There comes a time in (almost) every college girl’s four years of higher education (or five, if you include a victory lap) when she must overcome a situation so toxic and just plain terrible that there isn’t even a technical name for it yet. For the sake of this column we’ll call it the not-relationship. Those who live to tell the tale know exactly the horror I’m talking about. After several months of steadily hooking up with the same arrogant, alcoholic, yet devastatingly charming and lovable asshole – I mean, fraternity man – you find yourself in a sort of emotional limbo. (Note: this is not to be confused with Delusional Sorority Girl Syndrome, where you hook up once, stalk his Facebook everyday, and think he’s your boyfriend). You go on all of his date functions and vice versa, he’s your go-to shack at the end of the night, and occasionally you even text when the sun is out (I know, I know), but despite all of these clear signs he’s already contacted his grandmother about having her FedEx the family engagement ring, there’s no formal commitment involved. You’re so understanding that you even start making up your own excuses for him. Besides having a kinda-sorta-basically boyfriend is a hell of a lot better than not having anything at all… right?
Living in constant fear he’s going to show up at the bar with another girl and that aching feeling you get every time someone asks “So like, what are you guys?” is hell on Earth. I sort of read Dante’s Inferno in high school and I know it’s not hell that’s the problem, it’s getting out of it, and the only thing worse than your not-boyfriend is the not-breakup.
DO: Make your own closure.
It is not uncommon for situations like this to end…weirdly. Whether you find out he asked some rando to his formal or the two of you just fizzle out, you’re probably not going to get the same conventional ending you would if it were an actual relationship. That’s why it’s so important for you to make the closure yourself. Whether it’s sending one final text (not 32), having a bonfire with his rush shirts, or deleting him off every social media website, do whatever you gotta do to close this chapter. This excludes going into crazy bitch mode and making a complete, drunken fool of yourself (more on that later).
DON’T: Hook up with his best friend/fraternity brother.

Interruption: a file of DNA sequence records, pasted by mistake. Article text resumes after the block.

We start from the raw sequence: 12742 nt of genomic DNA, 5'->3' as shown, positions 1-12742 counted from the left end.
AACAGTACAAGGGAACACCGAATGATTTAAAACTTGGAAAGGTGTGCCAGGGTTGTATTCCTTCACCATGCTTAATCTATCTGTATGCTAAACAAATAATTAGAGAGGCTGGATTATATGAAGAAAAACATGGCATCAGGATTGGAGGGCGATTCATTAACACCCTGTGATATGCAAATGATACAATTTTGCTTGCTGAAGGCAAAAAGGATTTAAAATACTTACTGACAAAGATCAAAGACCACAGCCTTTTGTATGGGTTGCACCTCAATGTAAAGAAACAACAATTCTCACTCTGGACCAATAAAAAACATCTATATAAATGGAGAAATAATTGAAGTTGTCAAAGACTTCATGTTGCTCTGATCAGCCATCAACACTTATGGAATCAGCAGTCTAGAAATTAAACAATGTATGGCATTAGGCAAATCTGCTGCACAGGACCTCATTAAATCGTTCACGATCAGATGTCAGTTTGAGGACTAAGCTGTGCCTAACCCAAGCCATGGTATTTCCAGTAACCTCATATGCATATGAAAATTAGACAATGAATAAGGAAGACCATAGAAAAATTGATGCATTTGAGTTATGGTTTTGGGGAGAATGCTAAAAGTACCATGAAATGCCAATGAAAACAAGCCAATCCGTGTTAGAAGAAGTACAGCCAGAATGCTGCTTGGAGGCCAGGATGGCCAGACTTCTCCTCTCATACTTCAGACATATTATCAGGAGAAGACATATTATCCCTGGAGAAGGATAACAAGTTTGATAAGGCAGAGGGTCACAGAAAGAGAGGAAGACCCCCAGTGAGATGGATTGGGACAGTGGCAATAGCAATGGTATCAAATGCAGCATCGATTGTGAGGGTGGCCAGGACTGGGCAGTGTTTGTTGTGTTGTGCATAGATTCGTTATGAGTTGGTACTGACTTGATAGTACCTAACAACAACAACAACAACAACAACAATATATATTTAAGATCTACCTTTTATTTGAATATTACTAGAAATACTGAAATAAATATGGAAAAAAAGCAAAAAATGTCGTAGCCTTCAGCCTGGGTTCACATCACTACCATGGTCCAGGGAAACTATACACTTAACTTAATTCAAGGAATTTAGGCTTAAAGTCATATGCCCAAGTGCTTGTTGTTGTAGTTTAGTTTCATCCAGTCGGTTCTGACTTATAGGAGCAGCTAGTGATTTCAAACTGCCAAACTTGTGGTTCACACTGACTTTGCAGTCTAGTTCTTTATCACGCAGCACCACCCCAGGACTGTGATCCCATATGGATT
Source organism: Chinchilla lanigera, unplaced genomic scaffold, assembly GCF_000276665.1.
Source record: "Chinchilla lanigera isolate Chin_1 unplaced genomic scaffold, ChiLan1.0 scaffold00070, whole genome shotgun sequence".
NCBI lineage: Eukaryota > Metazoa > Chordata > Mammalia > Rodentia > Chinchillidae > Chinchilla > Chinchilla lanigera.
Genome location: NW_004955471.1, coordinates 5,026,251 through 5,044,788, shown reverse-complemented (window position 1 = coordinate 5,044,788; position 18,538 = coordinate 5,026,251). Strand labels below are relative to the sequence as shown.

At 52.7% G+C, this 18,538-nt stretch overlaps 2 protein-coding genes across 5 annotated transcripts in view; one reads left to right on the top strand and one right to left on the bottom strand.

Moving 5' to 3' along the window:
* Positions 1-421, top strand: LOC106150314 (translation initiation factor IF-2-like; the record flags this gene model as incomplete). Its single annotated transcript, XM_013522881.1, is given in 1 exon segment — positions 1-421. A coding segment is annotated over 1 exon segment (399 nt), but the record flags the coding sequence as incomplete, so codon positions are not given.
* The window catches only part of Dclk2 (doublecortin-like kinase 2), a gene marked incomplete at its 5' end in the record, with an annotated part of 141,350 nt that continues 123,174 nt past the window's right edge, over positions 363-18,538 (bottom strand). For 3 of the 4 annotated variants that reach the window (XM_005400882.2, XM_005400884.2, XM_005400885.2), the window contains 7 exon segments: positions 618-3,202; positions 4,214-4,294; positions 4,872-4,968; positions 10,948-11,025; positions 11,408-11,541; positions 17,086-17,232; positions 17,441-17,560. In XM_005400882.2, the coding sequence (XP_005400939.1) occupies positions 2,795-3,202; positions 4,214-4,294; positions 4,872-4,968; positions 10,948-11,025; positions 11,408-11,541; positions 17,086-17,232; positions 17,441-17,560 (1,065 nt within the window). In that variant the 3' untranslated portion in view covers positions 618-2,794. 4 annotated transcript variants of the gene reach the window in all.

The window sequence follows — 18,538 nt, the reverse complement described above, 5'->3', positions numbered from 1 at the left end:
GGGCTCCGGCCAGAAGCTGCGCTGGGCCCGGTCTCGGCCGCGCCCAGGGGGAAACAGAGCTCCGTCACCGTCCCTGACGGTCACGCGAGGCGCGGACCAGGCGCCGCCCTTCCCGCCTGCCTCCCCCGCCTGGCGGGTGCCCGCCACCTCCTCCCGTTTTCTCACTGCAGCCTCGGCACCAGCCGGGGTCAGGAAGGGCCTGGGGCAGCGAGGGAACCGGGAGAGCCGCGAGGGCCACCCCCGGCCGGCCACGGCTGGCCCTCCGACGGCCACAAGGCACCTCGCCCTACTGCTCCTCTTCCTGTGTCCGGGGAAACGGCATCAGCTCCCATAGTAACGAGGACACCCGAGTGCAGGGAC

Speaking from experience, I feel the need to put this in here. While this would morally be out of the question if he was your ex-boyfriend, we tend to become very revenge-happy during not-breakups. This will not end well. If you’re me, you’ll get a picture-message of the two of them together, smiling, thumbs-up, that says “Good morning, classy girl.” I wish I were kidding, but I’m not. Just don’t do it, okay?
DO: Treat this like an actual breakup.
Your friends will try to tell you to “just get over it” because he was never your boyfriend. Tell them to shut up. Not having a label doesn’t mean your heart wasn’t in it, so take the necessary time to do a little wallowing. It’s okay to cry and watch a lot of rom-coms, but put down the Ben & Jerry’s. You want to come out of this better (and hotter) than ever, so hit the gym, get your roots done, do things that are going to make you feel good.
DON’T: Stalk him.
This should go without saying, but sorority girls are ridiculously well-trained in the art of being a creep. Absolutely nothing good will come out of refreshing his Facebook every ten minutes, or monitoring his Twitter mentions. You will drive yourself insane if you try and figure out who he’s not-dating now. Do yourself a favor and steer clear of his Internet presence. Don’t ask his brothers what he’s up to. Focus on you.
The most important DO was summed up perfectly by author Chuck Palahniuk: ”That’s the best revenge of all: happiness. Nothing drives people crazier than seeing someone have a good fucking life.”
Go out and have fun. When you see him out, don’t let it phase you. Show him what he’s missing by appearing not to give a shit. While I don’t recommend doing that stupid “Oh my God, look how much fun I’m having” fake laugh, make it apparent what a good time you’re having without him, because you’re so much better off without him! At the end of the day, it’s his loss. When you love someone, let them go. If they don’t come back, you can always drunk text them.